New research finds cultural tourists stay longer in Kent
January 16, 2018

Turner Contemporary has released new research findings that indicates cultural tourists have a higher propensity to stay longer when visiting Kent than other leisure tourists.

The research follows the end of a three-year cultural tourism project, Culture Kent, led by the gallery and funded by Arts Council England’s and VisitEngland’s £3 million Cultural Destinations programme.

A key element of the project involved the commissioning of an in-depth research programme, part of which examined the perceptions, motivations, experiences and demographics of ‘cultural tourists’ to Kent.

Cultural tourists are those visitors who are primarily motivated to visit a destination because of its cultural offer, and visitors who participate in the cultural activity of a place, even if it is not the prime reason for visiting.

Culture is regarded as a key driver for tourism, with World Tourism Organisation (UNWTO) figures estimating 37% of world travel is undertaken by ‘cultural tourists’. Cultural tourism has maintained its upward trend in the face of economic austerity, particularly seen along the South East of England’s Creative Coast.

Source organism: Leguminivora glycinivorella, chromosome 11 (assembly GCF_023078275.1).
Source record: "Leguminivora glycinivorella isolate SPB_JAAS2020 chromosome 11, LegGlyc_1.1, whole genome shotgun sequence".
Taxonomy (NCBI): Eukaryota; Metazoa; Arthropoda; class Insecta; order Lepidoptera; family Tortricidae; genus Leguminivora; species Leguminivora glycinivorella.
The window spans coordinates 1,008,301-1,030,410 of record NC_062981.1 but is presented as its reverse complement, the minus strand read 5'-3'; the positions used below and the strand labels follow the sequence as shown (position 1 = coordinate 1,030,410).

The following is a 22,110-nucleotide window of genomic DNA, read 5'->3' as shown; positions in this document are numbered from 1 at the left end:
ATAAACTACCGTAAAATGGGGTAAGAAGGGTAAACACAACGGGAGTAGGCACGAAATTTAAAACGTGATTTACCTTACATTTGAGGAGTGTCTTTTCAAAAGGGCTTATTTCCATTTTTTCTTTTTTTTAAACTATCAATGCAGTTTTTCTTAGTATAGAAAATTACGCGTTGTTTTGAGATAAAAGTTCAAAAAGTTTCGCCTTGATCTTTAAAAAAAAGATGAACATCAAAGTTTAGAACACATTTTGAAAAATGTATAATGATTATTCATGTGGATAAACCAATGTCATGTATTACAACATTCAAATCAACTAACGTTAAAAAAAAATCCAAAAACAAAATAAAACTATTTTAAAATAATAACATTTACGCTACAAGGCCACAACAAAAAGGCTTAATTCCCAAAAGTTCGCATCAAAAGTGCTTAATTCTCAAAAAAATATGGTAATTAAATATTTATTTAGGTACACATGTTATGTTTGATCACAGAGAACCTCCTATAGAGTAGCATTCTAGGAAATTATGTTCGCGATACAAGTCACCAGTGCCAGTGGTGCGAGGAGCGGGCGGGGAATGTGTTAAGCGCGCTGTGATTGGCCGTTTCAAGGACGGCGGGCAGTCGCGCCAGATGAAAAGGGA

This significant new research informs an ambitious new project led by Turner Contemporary and Go To Places (Visit Kent / Visit Herts), Culture Coasting.

A pioneering new cultural trail will be created, combining original new artworks by leading contemporary artists with geocaching treasure trail technology to offer visitors a unique new experience. The three-year project is funded by Arts Council England’s Cultural Destinations programme and VisitEngland’s Discover England Fund and will create a step-change in the visitor economy, increasing tourists to the South East by 2020.

Turner Contemporary will work with partners across the South East coast from Eastbourne to the Thames Estuary: Towner Art Gallery, De La Warr Pavilion, Jerwood Gallery, Creative Foundation, Whitstable Biennale and Metal, to create the trail.

Click here for more information and findings from the Culture Kent report. 


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